What is Coaching?

Feb 3, 2020

‘Coaching’ is a popular title these days.  Everyone seems to either be a “coach” or have a coach. Yet, there remains pervasive confusion, and sometimes misunderstanding, about what exactly coaching is.  Let’s set the record straight!

How is coaching defined?

The International Coaching Federation defines coaching as: “partnering with clients in a thought-provoking and creative process that inspires them to maximize their personal and professional potential.”  In the simplest terms, coaching helps someone get from point A (where they are) to point B (where they want to be).  “Well, that’s nice,” you may be thinking, but how is the coaching process different from other helping modalities?

What is coaching NOT?

Sometimes the easiest way to understand something is by gett ing clear on what it is not.   Although other modalities can also help someone get from point A to point B, coaching is distinct.  Here’s how: 


  • Helps client go from dysfunctional to functional;
  • Focuses on the past (i.e. how client got to where they are now).


  • Helps client go from functional to optimal;
  • Focuses on the future (i.e. helping client get from where they are now to where they want to be).


  • The consultant is the expert on how to solve the client’s problem;

  • The consultant tells the client what to do and leaves it to the client to implement the solution independently.


  • The client is the expert on how to solve the problem; the coach is the expert on the process/tools used to empower the client to uncover the solution to the problem;

  • The coach and the client co-create the solution and the coach provides ongoing motivation, partnering and accountability while the client implements solution. 


  • The mentor provides a “been there, done that” approach to the mentee;

  • The mentor is usually of the same professional background as the mentee, but is more “seasoned” or experienced.


  • The coach does not use his/her own experience as a model, but instead, empowers the client to uncover the path that’s best for him/her;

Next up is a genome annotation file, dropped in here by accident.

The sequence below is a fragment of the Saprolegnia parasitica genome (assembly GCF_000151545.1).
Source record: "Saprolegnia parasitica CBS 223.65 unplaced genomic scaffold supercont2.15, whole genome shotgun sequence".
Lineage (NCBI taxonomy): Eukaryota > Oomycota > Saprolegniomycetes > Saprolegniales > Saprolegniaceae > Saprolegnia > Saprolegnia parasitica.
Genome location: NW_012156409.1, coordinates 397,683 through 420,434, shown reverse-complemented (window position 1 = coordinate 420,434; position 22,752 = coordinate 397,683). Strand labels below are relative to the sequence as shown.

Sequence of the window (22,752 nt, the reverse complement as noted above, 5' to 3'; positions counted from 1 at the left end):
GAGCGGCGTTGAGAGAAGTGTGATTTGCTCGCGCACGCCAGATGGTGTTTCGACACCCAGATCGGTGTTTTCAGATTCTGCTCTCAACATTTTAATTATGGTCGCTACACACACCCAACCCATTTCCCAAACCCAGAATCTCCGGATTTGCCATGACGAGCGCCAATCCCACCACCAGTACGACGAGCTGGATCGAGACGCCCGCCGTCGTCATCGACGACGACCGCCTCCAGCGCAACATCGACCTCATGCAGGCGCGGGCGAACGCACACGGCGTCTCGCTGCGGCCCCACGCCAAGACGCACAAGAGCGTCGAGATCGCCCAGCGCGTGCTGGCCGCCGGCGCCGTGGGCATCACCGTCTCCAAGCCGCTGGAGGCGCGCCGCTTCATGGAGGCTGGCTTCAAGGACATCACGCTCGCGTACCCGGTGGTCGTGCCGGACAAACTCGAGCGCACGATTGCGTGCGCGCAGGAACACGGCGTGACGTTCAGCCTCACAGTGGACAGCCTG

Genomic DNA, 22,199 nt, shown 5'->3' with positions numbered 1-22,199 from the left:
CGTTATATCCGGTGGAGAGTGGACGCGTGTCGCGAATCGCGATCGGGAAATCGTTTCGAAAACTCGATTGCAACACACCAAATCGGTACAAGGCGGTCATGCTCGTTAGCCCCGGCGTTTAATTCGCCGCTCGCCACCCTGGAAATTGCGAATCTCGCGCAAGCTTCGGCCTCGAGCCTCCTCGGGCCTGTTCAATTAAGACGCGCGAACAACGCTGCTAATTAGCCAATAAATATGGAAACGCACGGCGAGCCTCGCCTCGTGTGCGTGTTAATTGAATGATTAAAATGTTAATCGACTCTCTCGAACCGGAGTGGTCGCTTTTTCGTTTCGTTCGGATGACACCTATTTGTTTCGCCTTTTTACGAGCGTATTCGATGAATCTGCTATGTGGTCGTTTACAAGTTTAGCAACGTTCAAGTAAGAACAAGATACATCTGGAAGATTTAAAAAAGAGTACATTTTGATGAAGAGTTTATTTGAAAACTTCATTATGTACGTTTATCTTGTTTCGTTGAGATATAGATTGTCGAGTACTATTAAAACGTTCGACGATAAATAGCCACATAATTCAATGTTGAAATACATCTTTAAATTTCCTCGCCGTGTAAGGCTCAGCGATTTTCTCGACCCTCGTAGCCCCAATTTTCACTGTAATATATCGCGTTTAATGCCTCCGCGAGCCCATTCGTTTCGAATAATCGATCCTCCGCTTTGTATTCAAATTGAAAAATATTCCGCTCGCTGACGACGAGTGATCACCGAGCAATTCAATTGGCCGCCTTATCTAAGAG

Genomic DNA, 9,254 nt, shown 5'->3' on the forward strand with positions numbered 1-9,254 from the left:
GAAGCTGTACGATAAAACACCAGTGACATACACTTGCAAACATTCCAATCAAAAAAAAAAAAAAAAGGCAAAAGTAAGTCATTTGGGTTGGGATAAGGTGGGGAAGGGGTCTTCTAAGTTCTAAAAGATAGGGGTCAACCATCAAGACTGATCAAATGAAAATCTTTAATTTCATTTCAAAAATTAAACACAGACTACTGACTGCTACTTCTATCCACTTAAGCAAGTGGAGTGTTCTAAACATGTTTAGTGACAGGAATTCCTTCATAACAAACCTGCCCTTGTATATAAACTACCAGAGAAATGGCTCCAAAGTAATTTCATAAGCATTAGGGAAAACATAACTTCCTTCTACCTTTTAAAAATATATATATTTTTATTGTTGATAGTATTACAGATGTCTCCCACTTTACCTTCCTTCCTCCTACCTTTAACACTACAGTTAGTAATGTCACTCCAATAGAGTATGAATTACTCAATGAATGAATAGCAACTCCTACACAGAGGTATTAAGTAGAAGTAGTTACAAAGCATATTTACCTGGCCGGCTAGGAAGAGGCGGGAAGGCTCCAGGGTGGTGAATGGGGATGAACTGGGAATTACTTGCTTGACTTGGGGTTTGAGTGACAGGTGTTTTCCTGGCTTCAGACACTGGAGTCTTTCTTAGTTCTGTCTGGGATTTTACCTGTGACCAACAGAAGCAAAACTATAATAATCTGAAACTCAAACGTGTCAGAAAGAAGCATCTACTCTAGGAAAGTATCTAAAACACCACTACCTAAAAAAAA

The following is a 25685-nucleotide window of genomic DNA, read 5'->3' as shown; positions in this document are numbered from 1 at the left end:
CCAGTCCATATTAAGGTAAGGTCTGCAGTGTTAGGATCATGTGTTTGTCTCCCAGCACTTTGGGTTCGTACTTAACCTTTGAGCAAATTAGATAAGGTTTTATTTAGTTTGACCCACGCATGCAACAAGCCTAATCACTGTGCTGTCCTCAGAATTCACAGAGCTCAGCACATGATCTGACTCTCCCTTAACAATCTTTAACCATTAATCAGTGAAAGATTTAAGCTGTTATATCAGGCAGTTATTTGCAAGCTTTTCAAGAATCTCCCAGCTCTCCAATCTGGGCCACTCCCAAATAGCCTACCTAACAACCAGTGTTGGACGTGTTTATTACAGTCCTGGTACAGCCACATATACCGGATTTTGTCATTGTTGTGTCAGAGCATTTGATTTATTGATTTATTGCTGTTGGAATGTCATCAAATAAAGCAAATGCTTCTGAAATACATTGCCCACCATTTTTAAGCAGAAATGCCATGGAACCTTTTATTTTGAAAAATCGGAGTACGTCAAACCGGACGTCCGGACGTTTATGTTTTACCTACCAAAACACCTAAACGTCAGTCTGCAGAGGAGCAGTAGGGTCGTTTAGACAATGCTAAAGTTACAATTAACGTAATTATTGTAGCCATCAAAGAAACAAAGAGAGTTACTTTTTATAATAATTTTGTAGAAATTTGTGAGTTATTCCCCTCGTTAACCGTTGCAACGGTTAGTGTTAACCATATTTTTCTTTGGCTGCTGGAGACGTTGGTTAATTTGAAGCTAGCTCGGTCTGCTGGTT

• The coach need not be of the same professional background as the client (because the role of the coach is not to model for the client the “right” path). 


  • Friends typically have an agenda (even if just “I want what’s best for you” – they see what’s “best” through their own lens, and in that sense, they’re not objective);

  • Friends like to tell you what they think you should do.


  • The agenda is client-driven; the coach is objective and non-judgmental and empowers the client to uncover what he/she wants for him/herself;

  • The coach’s primary role is to listen critically and ask empowering questions.

How does someone become a coach?

Because coaching is an unregulated industry, anyone can call themself a “coach.”  However, the International Coaching Federation (ICF) — the gold-standard in coaching — prescribes certain core competencies, training guidelines, ethical obligations and continuing education requirements to become and remain a certified coach.  For instance, to become a Certified Professional Coach, I underwent hundreds of hours of intensive training and coaching and passed an examination through the Institute for Professional Excellence in Coaching (iPEC)(an ICF accredited coach training program).  Certification was important to me not only to satisfy my own desire for best-in-class training, but to certify to my clients that in addition to my significant experience, I am obligated to abide by all of the ethical requirements of the ICF.   

What distinguishes one coach from another?

Besides distinctions in certification and training, coaches have many different niches and focus areas ranging from relationships to health/wellness to executive/leadership and more. In my practice, high-achieving professionals and leaders partner with me to help unlock untapped potential and achieve optimal work/life integration, engagement, and performance. My approach to coaching is people-centric and outcome-driven. 

In addition to subject-matter focus, coaches have varying professional backgrounds, personalities and styles. For example, I practiced commercial litigation for a decade before becoming a coach. My legal experience equips me to understand complex business challenges and listen deeply to my clients to help connect abstract dots. Then together, we chart a path forward. I also bring force and love in equal measure – giving clients the firm push they often need, but also a soft landing.  

If you’re interested in exploring coaching for yourself or your team and would like to explore whether we’re a fit, I look forward to hearing from you!

“I’ve come to believe that coaching might be even more essential than mentoring to our careers and our teams. Whereas mentors dole out words of wisdom, coaches roll up their sleeves and get their hands dirty. They don’t just believe in our potential; they get in the arena to help us realize our potential. They hold up a mirror so we can see our blind spots and they hold us accountable for working through our sore spots. They take responsibility for making us better without taking credit for our accomplishments.” 
-Adam Grant, Organizational Psychologist at Wharton

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